We have used the inkjet method before on some Special Editions of our FGW Class 43 'Harry Patch' - 'We Will Remember Them' (R3379) and it is a tried and tested method of livery design, used by airline companies and car racing teams to apply increasingly complex designs with fantastic detail. The process works by using an inkjet head with separate nozzles that spray cyan, magenta, yellow and black inks onto a surface. The inkjet prints the design line by line, from top to bottom (much like a printer you might have at home) with a clear coat being applied at the end to seal the design. The inkjet method allows for complex colour gradients to be applied to large and small areas of the model that simply could not be achieved with the normal tampo printing process.

 

TN MAC Poly 938FGW Class 43 'Harry Patch' - 'We Will Remember Them' (R3379), the highly detailed livery was applied using the ink jet method. 

 

The second possibility is water labelling, and going down this route would be something of a first for us but again, it is a tried and tested technique of livery application and one that is used by our friends at Scalextric with truly remarkable results. Using this process, they are able to achieve some of the most complex and detailed liveries the slot racing world has ever seen and therefore it would be really rather exciting to see what could be done with a model locomotive.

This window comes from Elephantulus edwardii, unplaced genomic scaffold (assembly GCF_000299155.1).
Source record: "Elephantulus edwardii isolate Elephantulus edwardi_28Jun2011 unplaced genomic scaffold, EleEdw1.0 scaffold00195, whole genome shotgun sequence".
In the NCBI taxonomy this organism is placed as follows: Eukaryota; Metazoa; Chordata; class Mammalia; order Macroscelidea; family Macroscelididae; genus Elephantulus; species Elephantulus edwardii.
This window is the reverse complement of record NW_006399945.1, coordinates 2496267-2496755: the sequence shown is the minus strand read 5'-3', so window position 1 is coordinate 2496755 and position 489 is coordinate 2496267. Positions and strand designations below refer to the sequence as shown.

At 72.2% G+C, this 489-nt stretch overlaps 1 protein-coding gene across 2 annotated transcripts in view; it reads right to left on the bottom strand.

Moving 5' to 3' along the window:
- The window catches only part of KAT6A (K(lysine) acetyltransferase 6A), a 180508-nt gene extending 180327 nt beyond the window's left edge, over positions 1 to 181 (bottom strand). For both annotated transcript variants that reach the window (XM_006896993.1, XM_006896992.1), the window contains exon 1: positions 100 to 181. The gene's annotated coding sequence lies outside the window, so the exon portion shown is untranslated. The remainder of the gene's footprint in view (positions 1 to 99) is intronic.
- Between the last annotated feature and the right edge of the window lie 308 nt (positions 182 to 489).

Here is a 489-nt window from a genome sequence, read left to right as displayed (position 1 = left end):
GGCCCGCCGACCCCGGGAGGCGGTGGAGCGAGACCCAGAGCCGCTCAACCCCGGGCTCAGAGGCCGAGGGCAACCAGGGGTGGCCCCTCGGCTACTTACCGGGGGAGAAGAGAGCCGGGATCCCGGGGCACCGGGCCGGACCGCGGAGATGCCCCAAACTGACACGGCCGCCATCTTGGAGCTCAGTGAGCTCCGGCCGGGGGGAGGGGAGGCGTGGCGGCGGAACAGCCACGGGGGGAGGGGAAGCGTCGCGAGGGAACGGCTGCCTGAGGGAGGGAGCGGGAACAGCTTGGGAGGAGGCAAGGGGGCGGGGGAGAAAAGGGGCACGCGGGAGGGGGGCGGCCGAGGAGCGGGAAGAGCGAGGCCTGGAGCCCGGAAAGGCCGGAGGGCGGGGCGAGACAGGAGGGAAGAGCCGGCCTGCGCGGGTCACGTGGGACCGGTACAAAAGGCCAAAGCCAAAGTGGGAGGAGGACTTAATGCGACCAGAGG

Obviously the traditionalist in all of us would automatically lean towards tampo printing and there is no doubt this would be our preferred method of livery application, however with modern train companies looking at more and more “out there” designs to set their brand apart, we cannot shy away from new printing processes if we want to recreate the locos in scale form.

 

warley-pres-37_1-webCheck your local stockist for pre-order availability of R3579 - Hitachi Class 800 /0 DPTS & DPTF Test Train Power Units Train Pack - Limited Edition 

 

We are still fairly early in the development process and the final decision has not yet been made but more news will follow soon and we will try to give you a comprehensive and detailed look at whichever process we choose.

Well that about wraps things up for this edition of The Engine Shed. Thank you as always for reading and keep checking back as we are expecting some exciting samples to make their way to us very soon. Until then though, be sure to let us know what you think of the blog and to leave any feedback over on Facebook or Twitter as well as our Official Forums.

Thanks for reading and until next time…

Happy Modelling!

The Engine Shed Team